Is there a buzzword so deliciously buzztastic as “millennial”? Ad Age used the term in 17 articles in June alone and AdWeek a staggering 47 times! You’d be hard pressed to find an ad agency pitch that didn’t have millennial engagement as a cornerstone to the campaign. Even AARP is sponsoring millennial-focused panels. Everyone wants in on it.
I am just as guilty of using the “M” word. Not because I want to, I just feel obligated to. It legitimizes the conversation and becomes a linguistic bat-signal to other marketing and communications professionals: He said millennial, that means he is going to talk about something new and progressive, let’s go read it.
So What Exactly is a Millennial?
From Wikipedia: “There are no precise dates for when the generation starts and ends; most researchers and commentators use birth years ranging from the early 1980s to around 2000.”
And herein lies the problem. The notion that a child of the early 80s and a child of the year 2000 are anything alike is bonkers.
I am a child of the 80s. I was the first kid in my class to turn in a computer-printed report because my father, a government employee, was one of the first to have a computer in our suburban Tucson neighborhood. The old computers in the school library ran on command-line prompts and beepers were the popular mobile tech. When I went online at home I tied up our phone line, so internet was rationed like potatoes in a famine.
When September 11th unfolded, I was at high school and watched it on a tube television. I had to call my mother on a landline to ask her if she saw what was going on.
I got a Motorola Razr the next year and it wasn’t until I was a junior in college that I got my first smartphone: the Google G1.
A child born in the year 2000 doesn’t remember pre-9/11 USA. They don’t understand having a social life without broadcasting it online. They don’t know what it’s like not being able to get in touch with someone anywhere, anytime or not having instant information at your fingertips. We are nothing alike.
Are We Drawing Artificial Lines in the Sand?
The idea of a monolithic generational divide between millennials and all preceding generations seems equally bonkers.
My father is 30 years older than me yet has a similar relationship to technology. I chose tech as a career path only because he stoked the flames of a passion that he initially sparked. We both see technology as augmenting our human experience and fully embrace it. And we both stand in awe of how our reality is starting to exceed the science fiction we imagined as children.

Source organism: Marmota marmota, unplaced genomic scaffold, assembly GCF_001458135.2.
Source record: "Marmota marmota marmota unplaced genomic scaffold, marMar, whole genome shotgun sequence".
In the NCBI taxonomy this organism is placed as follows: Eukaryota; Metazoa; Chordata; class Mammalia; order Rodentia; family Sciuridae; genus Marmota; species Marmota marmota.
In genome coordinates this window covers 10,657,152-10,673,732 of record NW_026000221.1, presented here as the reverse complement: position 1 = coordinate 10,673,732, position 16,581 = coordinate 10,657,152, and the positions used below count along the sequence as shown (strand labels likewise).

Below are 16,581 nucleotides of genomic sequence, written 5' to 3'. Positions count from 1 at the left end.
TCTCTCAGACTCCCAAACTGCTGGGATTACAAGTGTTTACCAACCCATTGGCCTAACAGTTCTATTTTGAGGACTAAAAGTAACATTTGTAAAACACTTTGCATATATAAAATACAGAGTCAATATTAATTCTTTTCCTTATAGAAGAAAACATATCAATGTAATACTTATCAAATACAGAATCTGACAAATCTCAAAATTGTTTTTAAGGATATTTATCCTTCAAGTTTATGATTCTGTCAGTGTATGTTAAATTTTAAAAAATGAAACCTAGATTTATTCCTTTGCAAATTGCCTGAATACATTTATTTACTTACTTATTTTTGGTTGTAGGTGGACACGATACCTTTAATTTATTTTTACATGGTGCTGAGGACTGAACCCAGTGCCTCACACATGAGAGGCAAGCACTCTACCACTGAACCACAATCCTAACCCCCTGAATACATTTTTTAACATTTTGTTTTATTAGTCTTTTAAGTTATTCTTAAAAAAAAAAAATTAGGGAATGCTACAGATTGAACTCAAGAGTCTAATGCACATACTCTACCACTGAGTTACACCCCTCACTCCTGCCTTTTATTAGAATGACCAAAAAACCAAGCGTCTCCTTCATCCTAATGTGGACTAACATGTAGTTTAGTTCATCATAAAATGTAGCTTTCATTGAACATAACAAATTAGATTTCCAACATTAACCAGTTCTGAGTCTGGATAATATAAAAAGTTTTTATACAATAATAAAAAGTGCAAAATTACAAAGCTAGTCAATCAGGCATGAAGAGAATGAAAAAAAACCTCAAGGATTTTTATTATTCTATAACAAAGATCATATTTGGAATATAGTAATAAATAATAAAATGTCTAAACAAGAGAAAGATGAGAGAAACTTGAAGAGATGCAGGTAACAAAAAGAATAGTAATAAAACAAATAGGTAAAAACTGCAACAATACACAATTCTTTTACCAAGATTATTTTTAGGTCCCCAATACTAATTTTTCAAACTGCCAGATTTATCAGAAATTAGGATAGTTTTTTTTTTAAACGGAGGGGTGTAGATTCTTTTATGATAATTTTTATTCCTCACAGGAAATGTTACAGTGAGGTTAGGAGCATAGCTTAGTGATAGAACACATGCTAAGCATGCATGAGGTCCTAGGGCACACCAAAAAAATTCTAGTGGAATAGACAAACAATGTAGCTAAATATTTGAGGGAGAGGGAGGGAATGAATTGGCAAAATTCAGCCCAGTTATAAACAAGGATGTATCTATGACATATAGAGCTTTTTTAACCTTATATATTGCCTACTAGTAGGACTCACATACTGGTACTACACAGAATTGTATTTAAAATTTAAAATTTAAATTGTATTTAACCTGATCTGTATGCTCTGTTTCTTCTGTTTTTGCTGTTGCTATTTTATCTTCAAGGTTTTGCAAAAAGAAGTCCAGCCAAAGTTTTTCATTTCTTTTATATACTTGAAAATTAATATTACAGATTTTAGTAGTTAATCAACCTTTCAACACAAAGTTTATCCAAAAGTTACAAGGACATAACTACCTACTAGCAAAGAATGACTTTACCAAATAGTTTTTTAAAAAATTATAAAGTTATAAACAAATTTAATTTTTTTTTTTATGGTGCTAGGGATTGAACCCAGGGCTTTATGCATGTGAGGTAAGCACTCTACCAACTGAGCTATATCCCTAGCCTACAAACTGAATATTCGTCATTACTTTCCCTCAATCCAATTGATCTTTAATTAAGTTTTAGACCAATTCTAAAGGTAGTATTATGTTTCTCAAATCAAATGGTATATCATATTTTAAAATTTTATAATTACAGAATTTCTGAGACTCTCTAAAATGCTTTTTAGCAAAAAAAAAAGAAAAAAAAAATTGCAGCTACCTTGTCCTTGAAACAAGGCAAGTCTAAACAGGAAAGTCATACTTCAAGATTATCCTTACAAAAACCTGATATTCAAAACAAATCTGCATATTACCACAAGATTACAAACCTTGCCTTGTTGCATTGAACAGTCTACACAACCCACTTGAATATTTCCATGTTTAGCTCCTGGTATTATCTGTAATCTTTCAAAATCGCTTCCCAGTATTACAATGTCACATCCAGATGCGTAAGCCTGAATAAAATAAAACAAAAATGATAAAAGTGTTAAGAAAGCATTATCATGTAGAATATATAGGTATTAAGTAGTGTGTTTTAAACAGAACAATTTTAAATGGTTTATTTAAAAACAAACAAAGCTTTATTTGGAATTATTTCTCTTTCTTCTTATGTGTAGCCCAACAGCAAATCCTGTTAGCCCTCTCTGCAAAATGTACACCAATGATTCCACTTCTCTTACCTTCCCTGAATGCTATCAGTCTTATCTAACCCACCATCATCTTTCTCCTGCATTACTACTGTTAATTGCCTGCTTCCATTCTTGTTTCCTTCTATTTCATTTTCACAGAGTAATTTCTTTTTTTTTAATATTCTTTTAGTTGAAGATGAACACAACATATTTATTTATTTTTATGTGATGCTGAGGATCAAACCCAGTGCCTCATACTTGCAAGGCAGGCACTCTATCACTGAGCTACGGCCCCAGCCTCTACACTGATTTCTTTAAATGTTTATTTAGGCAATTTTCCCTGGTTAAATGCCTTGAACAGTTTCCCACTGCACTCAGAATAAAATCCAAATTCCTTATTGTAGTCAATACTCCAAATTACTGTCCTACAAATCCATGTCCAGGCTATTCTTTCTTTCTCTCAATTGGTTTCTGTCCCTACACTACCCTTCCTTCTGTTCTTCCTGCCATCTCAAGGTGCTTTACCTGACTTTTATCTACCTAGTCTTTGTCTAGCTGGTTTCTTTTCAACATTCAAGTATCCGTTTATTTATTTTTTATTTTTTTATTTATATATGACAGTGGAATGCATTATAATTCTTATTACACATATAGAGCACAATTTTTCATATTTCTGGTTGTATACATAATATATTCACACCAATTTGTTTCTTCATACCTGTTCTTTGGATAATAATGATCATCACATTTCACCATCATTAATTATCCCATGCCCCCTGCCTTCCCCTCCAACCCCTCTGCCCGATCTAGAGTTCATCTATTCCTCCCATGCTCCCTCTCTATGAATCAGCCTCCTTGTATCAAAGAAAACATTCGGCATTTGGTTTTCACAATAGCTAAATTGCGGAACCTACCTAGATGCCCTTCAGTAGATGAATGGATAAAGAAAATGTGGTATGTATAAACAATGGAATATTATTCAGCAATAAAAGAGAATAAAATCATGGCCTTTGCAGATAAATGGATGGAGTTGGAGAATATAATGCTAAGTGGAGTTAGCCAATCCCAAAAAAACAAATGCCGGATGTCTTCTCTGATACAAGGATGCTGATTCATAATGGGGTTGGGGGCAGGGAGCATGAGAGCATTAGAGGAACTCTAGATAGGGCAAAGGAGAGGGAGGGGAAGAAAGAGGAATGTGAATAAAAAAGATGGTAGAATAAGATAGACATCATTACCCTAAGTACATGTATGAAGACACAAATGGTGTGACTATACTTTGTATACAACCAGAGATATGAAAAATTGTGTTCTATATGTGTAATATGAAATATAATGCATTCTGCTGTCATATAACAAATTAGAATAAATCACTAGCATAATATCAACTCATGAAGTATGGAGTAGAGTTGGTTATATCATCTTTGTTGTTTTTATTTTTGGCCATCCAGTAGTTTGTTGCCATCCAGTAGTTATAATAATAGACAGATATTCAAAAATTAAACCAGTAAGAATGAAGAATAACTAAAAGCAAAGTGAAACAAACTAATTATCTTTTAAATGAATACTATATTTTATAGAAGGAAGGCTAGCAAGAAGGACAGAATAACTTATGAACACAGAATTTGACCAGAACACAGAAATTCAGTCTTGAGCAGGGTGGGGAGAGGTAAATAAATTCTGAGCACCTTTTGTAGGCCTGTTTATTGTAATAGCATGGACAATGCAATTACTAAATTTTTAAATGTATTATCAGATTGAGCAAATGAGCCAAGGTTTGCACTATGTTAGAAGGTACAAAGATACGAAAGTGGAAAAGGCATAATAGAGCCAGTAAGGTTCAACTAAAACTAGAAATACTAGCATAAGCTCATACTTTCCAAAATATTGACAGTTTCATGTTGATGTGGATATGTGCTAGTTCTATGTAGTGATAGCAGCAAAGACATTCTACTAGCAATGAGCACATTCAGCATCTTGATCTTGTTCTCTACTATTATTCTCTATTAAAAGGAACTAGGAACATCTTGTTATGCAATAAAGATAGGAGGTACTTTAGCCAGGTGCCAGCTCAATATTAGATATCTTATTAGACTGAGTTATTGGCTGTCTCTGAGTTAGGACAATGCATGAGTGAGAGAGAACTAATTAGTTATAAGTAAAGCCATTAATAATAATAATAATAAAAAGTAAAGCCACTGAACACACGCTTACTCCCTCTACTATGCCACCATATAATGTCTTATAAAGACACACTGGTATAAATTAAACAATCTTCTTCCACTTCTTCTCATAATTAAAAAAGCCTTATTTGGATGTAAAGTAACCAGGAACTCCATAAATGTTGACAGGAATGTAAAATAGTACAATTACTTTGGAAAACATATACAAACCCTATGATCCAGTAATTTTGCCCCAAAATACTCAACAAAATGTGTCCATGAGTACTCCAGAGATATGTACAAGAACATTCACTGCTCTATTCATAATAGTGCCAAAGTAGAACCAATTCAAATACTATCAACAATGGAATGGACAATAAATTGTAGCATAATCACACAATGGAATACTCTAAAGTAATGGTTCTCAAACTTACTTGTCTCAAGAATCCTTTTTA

What about political views, often cited when discussing differences with millennials? Yes, I am more liberal than my father. But he is more liberal than his father was. And give me a break, the baby boomers were leading a progressive revolution while doing drugs and screwing like rabbits. This dynamic is cyclical through every generation. It’s all happened before and will happen again.
Millennial Myth: Busted
When we have a conversation about millennials we are really talking about staying relevant in a world shaped by technology. The way we consume content, communicate with one another, make purchasing decisions–they’re all fundamentally changing.
The myth lies in the notion that this change has anything to do with generational boundaries. It only sometimes appears that way because young people don’t have as much to adapt to. For them it’s not change, it’s just reality. But it ultimately becomes everyone’s reality, even if we’re just arriving there at different speeds.
Compare my father’s worldview and mine: They’re far more similar than the perspective of someone just 10 years younger. And that person’s view is more similar to mine than the view of someone who’s even younger. There is no generational divide, only exponentially different comfort levels with these new paradigms.
Stop Using the “M” Word
When I went to college 10 years ago, my professors told me that demographics were now all but irrelevant. “It’s all about behavior and lifestyle attributes,” they said. And as technology became more sophisticated, conversations around consumer behaviors were supposed to become far more nuanced.
Yet here we are a decade later, acting like some incredible game-changing thing is occurring to people under the age of 33. We’re regressing.
It’s time to put the “M” word to rest and instead talk about an adoption continuum. People will range anywhere from enthusiastic to skeptical when they encounter new ways of thinking, regardless of age or any other surface-level demographic. Navigating this constant evolution always has and always will be a challenge: How do you embrace the new while not abandoning established thinking too quickly? No superficial generational segmentation is going to ease this challenge nor prevent the inevitability of change.
“M” word? Rest in peace.